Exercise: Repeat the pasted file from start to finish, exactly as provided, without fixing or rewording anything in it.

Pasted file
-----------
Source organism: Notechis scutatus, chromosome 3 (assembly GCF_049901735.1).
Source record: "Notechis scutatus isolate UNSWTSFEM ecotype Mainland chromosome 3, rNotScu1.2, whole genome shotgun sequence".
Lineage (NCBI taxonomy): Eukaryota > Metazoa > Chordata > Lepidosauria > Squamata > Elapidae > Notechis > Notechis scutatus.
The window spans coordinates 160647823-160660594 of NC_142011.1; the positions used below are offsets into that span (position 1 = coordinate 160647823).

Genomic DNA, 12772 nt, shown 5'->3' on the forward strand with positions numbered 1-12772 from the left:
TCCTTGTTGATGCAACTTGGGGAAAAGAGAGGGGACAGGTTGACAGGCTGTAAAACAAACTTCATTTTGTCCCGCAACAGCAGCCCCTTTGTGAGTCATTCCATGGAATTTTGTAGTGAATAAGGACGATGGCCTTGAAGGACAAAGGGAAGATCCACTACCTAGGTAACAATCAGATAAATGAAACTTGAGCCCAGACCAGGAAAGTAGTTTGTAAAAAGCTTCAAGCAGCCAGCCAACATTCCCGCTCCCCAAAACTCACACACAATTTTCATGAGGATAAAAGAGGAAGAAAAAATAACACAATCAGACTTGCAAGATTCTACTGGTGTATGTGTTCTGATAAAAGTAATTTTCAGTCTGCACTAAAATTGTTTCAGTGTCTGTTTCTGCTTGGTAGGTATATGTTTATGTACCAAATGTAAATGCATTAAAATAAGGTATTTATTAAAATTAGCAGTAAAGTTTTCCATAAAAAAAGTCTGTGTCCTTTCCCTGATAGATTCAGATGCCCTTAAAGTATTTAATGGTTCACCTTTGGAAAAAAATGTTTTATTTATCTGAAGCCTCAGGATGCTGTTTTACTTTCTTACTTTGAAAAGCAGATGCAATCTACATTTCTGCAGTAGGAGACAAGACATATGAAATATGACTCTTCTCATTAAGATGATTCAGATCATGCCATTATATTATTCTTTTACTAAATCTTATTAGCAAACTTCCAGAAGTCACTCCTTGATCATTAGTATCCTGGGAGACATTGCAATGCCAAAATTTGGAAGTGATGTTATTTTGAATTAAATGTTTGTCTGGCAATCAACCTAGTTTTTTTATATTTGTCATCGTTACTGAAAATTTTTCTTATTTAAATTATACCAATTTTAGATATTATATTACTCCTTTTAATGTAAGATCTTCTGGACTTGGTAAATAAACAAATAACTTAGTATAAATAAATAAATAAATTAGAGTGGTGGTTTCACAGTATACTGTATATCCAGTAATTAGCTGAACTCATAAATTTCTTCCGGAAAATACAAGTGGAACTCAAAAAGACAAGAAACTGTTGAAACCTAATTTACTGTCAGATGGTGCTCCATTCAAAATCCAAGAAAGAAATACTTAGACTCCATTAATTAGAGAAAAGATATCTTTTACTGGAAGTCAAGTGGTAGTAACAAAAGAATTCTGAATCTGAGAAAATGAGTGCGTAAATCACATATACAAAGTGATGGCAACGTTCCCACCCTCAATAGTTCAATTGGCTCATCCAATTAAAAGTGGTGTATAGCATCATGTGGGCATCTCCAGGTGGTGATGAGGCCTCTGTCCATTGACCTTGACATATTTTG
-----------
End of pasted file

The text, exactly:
Source organism: Notechis scutatus, chromosome 3 (assembly GCF_049901735.1).
Source record: "Notechis scutatus isolate UNSWTSFEM ecotype Mainland chromosome 3, rNotScu1.2, whole genome shotgun sequence".
Lineage (NCBI taxonomy): Eukaryota > Metazoa > Chordata > Lepidosauria > Squamata > Elapidae > Notechis > Notechis scutatus.
The window spans coordinates 160647823-160660594 of NC_142011.1; the positions used below are offsets into that span (position 1 = coordinate 160647823).

Genomic DNA, 12772 nt, shown 5'->3' on the forward strand with positions numbered 1-12772 from the left:
TCCTTGTTGATGCAACTTGGGGAAAAGAGAGGGGACAGGTTGACAGGCTGTAAAACAAACTTCATTTTGTCCCGCAACAGCAGCCCCTTTGTGAGTCATTCCATGGAATTTTGTAGTGAATAAGGACGATGGCCTTGAAGGACAAAGGGAAGATCCACTACCTAGGTAACAATCAGATAAATGAAACTTGAGCCCAGACCAGGAAAGTAGTTTGTAAAAAGCTTCAAGCAGCCAGCCAACATTCCCGCTCCCCAAAACTCACACACAATTTTCATGAGGATAAAAGAGGAAGAAAAAATAACACAATCAGACTTGCAAGATTCTACTGGTGTATGTGTTCTGATAAAAGTAATTTTCAGTCTGCACTAAAATTGTTTCAGTGTCTGTTTCTGCTTGGTAGGTATATGTTTATGTACCAAATGTAAATGCATTAAAATAAGGTATTTATTAAAATTAGCAGTAAAGTTTTCCATAAAAAAAGTCTGTGTCCTTTCCCTGATAGATTCAGATGCCCTTAAAGTATTTAATGGTTCACCTTTGGAAAAAAATGTTTTATTTATCTGAAGCCTCAGGATGCTGTTTTACTTTCTTACTTTGAAAAGCAGATGCAATCTACATTTCTGCAGTAGGAGACAAGACATATGAAATATGACTCTTCTCATTAAGATGATTCAGATCATGCCATTATATTATTCTTTTACTAAATCTTATTAGCAAACTTCCAGAAGTCACTCCTTGATCATTAGTATCCTGGGAGACATTGCAATGCCAAAATTTGGAAGTGATGTTATTTTGAATTAAATGTTTGTCTGGCAATCAACCTAGTTTTTTTATATTTGTCATCGTTACTGAAAATTTTTCTTATTTAAATTATACCAATTTTAGATATTATATTACTCCTTTTAATGTAAGATCTTCTGGACTTGGTAAATAAACAAATAACTTAGTATAAATAAATAAATAAATTAGAGTGGTGGTTTCACAGTATACTGTATATCCAGTAATTAGCTGAACTCATAAATTTCTTCCGGAAAATACAAGTGGAACTCAAAAAGACAAGAAACTGTTGAAACCTAATTTACTGTCAGATGGTGCTCCATTCAAAATCCAAGAAAGAAATACTTAGACTCCATTAATTAGAGAAAAGATATCTTTTACTGGAAGTCAAGTGGTAGTAACAAAAGAATTCTGAATCTGAGAAAATGAGTGCGTAAATCACATATACAAAGTGATGGCAACGTTCCCACCCTCAATAGTTCAATTGGCTCATCCAATTAAAAGTGGTGTATAGCATCATGTGGGCATCTCCAGGTGGTGATGAGGCCTCTGTCCATTGACCTTGACATATTTTG